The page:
For medicine, we mostly used plants and herbs; many of them grow wild around the farm. Before arriving, I had gotten a really bad sunburn, and on my first night there, when I mentioned it was itching and peeling, I was given a jar of oil that had been infused with St. John’s Wort flowers, which have strong anti-inflammatory properties. I put the oil on my burn a few times, and by the next day, I could already notice and feel how much my skin had started to heal. A few weeks later, we harvested St. John’s Wort flowers, along with calendula flowers and comfrey leaves, and infused them all in big mason jars of olive oil. About a month later, we carefully strained out the plant matter, combined it with melted raw beeswax, and made a heal-all salve!
The food we ate was according to the season, and it changed over the course of the summer. In June, we were eating huge salads of romaine, butter lettuce, Batavia, and purslane, and we scrubbed and roasted potatoes by the bucketloads to finish off the storage supply from last year’s harvest. In July, there were so many wild blueberries we could hardly pick them all, and we made blueberry coffee cakes, blueberry pies, blueberry scones, and more. In August, we were eating big stir-fries of zucchini, cauliflower, broccoli, peas, and tomatoes, and starting to harvest the early apple varieties, which we made into applesauce, apple pies, and apple spice turnovers.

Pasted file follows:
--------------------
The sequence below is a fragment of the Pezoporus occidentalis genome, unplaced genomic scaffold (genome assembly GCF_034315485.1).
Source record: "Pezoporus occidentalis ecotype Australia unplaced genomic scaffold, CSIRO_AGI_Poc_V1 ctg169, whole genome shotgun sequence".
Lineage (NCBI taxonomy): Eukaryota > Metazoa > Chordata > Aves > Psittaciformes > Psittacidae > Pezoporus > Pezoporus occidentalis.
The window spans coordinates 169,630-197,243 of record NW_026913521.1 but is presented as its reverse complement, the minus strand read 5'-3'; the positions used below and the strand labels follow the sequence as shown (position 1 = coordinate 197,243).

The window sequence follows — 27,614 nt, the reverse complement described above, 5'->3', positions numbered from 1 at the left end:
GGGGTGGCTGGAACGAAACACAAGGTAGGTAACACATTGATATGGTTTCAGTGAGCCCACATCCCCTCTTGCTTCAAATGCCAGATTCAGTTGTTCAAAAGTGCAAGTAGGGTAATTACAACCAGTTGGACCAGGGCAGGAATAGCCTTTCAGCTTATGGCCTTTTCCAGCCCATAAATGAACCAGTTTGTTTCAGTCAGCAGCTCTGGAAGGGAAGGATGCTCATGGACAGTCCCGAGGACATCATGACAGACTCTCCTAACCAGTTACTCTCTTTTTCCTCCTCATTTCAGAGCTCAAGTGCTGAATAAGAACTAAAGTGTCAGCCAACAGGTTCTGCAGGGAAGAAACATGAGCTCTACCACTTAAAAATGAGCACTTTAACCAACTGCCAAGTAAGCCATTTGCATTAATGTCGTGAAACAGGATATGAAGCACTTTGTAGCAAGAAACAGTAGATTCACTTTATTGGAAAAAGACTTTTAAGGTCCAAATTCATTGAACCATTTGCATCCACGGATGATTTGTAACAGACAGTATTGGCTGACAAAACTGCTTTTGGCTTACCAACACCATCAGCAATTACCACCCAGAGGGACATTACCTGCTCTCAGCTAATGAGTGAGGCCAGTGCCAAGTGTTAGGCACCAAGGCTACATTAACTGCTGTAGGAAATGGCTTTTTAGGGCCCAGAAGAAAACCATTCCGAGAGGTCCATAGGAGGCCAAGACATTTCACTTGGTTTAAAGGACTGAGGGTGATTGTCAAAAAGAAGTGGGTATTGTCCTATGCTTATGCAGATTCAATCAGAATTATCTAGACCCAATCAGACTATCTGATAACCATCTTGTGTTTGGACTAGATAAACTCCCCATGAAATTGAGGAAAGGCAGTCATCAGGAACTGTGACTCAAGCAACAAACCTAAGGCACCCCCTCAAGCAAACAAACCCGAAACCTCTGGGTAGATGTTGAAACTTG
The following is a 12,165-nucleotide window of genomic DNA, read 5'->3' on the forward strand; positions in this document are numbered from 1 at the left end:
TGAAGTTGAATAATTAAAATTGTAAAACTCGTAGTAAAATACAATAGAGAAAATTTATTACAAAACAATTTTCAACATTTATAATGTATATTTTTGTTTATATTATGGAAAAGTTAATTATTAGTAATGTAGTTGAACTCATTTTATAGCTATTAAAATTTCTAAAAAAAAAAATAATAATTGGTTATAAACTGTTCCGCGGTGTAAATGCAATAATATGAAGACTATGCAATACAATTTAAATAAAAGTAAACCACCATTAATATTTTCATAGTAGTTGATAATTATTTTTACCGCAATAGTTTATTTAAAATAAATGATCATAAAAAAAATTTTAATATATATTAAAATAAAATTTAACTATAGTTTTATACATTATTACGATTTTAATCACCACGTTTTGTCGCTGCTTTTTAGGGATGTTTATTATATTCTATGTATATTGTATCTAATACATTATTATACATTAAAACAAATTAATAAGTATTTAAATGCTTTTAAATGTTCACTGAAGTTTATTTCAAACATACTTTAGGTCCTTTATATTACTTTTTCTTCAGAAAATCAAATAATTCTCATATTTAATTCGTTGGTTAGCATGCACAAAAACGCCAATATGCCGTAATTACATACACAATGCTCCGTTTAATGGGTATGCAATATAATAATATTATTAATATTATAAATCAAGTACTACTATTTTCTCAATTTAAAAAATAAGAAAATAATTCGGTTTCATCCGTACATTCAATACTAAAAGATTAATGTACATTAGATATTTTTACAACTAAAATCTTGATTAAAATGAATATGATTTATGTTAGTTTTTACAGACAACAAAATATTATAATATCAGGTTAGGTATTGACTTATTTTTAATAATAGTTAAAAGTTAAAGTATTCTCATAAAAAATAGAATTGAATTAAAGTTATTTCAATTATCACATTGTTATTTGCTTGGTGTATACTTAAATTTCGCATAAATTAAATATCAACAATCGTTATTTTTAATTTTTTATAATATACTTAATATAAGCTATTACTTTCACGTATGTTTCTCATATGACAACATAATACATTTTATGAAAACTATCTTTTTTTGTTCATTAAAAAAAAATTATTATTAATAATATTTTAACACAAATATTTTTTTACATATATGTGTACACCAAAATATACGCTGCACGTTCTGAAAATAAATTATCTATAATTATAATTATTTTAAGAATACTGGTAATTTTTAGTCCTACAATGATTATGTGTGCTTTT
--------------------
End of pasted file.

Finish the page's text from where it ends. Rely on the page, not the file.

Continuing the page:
The farm also has about fifty chickens, all of the same breed, which are raised for their meat. At the start of summer, they were little baby chicks; a short two months later, they were almost full-grown and ready for slaughter. They’re fed organic grain, and are free to roam in a large outdoor coop where they also eat grass and insects. Needless to say, these birds live a really good, healthy life, especially compared to most commercial chicken operations.
One day, about a week before leaving the farm, it was time to slaughter and butcher a few of the chickens who had grown to be the biggest. Before going to their coop, I took some time to sit with the sheep. As soon as I went into the sheep pasture, two of the friendliest lambs came over to me and nuzzled up into my arms. Gazing into their sweet, innocent, chocolate-colored eyes, and stroking their soft faces, I realized: I could never kill a lamb… But I wasn’t sure I felt the same way about chickens. Why is that?
Maybe part of the answer is that I don’t eat lamb, and I do eat chicken. And, I’ve always felt that if you eat meat, you should be able to kill the animal(s) providing that meat. Chicken has been my main source of meat for my entire life, and I was ready to stop eating it if I couldn’t bring myself to kill it. I knew that taking an innocent animal’s life would be an extremely difficult thing for me to do, but I also knew how rare this opportunity is— to truly connect with where my food comes from. Very few people have that opportunity. So I did it. I was sobbing pretty much the whole time, but I did it.